Introducing FullContact CipherFTP 

CFTP: a new and easier way to secure file transfers.


The File Transfer Protocol (FTP) is something that businesses rely on even to this day. While transferring your company’s sensitive data it is important to keep in mind how you are keeping that data secure. While using SFTP accomplishes many important security objectives, The FullContact-built CipherFTP (CFTP) accomplishes even more. CFTP is easy to use, provides in transit and at rest encryption by default, and provides out of the box internal logging and auditing. 

Let’s start by examining what FTP is and when it was introduced. The File Transfer Protocol (FTP) allows an organization to host file storage and enables users to log in with usernames and passwords to download and upload files to the server. FTP is widely used in the identity and data provider industry to transfer large files between identity providers, brands, and publishers. While FTP is a solution relied upon in day-to-day business, FTP is not a new solution–it’s been around quite a while!

The problem of transferring files between computers predates the modern internet and the World Wide Web. Shortly after the first early computers were connected through ARPANET, the first FTP protocol was created in 1971 (RFC 114) to enable the transfer of files from one computer to another. Over the past 50 years, this protocol has evolved, transformed, and changed into today’s two widely used protocols. They are most commonly known as the File Transfer Protocol (FTP RFC 989) and the SSH File Transfer Protocol (SFTP Internet Draft Standard). 

While SFTP addresses many more security concerns than the original FTP, we knew we could offer our customers even more protection by default. By building on top of existing standards and open source libraries (SFTP and the golang sftp library), FullContact introduced a new server called CipherFTP (CFTP). CFTP provides all of the protection of SFTP while introducing new secure-by-design features that usually need to be manually implemented or bolted onto SFTP. To examine the differences between FTP, SFTP, and CFTP, we will explore the security challenges that need to be addressed when transferring sensitive data over insecure networks:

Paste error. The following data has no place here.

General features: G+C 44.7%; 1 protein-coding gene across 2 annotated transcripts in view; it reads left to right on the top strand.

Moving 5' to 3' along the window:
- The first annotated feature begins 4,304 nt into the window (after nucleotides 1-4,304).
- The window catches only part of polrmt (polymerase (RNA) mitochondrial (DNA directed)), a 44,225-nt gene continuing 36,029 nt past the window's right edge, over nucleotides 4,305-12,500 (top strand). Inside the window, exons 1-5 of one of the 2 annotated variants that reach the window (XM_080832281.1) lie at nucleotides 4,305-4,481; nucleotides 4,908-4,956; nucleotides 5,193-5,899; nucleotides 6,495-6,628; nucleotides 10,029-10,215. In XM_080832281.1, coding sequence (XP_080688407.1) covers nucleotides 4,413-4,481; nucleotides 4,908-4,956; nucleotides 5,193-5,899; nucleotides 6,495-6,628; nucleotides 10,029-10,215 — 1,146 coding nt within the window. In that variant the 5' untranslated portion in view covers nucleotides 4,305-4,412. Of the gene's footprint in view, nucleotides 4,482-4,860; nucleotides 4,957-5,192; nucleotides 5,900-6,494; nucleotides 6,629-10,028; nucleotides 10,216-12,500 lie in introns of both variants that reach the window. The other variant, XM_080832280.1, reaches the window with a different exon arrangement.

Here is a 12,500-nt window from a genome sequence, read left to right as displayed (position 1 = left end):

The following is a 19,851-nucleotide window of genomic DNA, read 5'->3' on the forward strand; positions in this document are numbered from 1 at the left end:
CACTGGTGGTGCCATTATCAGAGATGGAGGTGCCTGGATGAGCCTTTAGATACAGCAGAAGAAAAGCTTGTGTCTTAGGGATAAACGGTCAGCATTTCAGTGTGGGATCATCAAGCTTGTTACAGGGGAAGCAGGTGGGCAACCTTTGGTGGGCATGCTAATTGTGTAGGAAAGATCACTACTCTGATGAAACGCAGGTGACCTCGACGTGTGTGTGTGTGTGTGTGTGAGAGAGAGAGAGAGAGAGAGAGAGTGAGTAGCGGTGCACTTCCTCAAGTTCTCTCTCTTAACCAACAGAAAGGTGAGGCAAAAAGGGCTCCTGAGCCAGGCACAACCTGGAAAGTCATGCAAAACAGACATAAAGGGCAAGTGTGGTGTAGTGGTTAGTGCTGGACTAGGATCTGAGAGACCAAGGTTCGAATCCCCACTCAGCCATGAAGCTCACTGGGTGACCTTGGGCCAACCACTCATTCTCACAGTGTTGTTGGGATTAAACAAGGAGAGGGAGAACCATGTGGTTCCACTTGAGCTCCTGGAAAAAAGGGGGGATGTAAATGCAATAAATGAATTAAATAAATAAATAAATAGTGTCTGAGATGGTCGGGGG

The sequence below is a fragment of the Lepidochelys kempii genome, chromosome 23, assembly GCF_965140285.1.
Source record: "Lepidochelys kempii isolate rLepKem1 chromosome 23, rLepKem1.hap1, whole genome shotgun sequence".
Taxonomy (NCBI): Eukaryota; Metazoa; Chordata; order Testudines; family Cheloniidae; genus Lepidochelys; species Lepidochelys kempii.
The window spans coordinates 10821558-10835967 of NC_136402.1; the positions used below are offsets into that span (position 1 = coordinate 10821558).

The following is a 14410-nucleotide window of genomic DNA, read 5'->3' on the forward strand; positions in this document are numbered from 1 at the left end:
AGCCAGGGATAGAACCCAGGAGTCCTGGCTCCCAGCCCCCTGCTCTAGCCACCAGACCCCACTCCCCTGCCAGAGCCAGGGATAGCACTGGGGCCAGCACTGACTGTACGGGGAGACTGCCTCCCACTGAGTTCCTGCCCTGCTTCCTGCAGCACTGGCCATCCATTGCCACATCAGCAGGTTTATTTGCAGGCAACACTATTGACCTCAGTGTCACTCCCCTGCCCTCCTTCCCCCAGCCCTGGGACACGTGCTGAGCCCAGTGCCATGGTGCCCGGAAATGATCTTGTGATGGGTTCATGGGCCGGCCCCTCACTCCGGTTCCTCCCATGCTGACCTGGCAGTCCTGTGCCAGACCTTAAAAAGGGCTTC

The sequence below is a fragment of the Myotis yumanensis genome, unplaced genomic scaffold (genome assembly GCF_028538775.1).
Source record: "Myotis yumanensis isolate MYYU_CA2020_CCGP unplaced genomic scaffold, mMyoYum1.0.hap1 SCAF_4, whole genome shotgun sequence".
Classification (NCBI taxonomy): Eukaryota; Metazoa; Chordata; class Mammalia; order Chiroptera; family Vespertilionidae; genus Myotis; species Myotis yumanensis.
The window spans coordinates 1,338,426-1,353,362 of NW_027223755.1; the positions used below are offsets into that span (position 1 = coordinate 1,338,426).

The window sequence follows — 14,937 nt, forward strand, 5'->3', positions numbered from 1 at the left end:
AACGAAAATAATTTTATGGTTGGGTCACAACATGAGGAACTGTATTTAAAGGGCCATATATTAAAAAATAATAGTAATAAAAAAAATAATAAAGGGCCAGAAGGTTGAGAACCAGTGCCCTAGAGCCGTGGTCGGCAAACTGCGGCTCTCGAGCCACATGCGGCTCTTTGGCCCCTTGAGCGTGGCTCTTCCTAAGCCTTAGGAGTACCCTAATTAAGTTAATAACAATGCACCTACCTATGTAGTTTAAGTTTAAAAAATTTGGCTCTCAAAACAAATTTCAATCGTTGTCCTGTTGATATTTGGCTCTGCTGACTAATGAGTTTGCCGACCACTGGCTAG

• Authentication 
  • Server identity and trust
  • Confidentiality in transit 
  • Confidentiality at rest
  • Auditing 


Authentication is how a user proves they are who they claim to be. Once a server has established a user’s verified identity, it can grant them appropriate access to systems and data. 

The most common way to establish identity is through a username and password. While passwords have several shortcomings, one of the most underlying issues is that they rely on shared knowledge. 

To illustrate the problem of shared knowledge and FTP passwords specifically consider the following examples:

  • Bob and Sally work at AcmeInc, and both need to send data to a company called DataInc. DataInc proceeds to create a username called acme with password foo.
  • As more and more people need to access the FTP server, the credentials are shared further within the company.
  • Bob leaves AcmeInc. Since he still has shared knowledge of the password, he still has access to the data.
  • Let’s further imagine that foo is Sally’s favorite password that she uses everywhere else. Using a brute force dictionary attack or data breach containing common passwords for Sally, it is not hard for Evil Bill (who has nothing to do with AcmeInc) to log into their FTP account hosted at DataInc. Evil Bill can then start reading all their data.

Another common way of verifying a user’s identity is through public/private key cryptography. Suppose a user is assigned a public/private keypair. In that case, any user or system can encrypt data using the public key, which can only be decrypted using the corresponding private key. While public keys can be distributed (hence the name “public”), private keys are considered secret and strictly guarded by the user. 

The original FTP server supported only simple usernames and passwords, whereas SFTP supports both usernames and passwords and public/private key authentication.  

CFTP also supports both username/password and public/private key authentication. While FTP and SFTP require user accounts to be created and managed by an administrator (using LDAP or other means), CFTP allows users to create and manage their own accounts. CFTP additionally provides a secure way for users from a shared organization to access shared data while using distinct identities.

Server Identity and Trust

Whenever you are connecting to a server on the public internet, whether that is a web server or a FTP server, there is the chance you might not be connecting to who you think you are connecting to. Imagine the scenario below where Sally thinks she is connecting to In reality, Evil Bill has set up a new server that intercepts the original commands, logs them, and forwards them to the real At this point, Evil Bill has all of the data and any user data and passwords sent.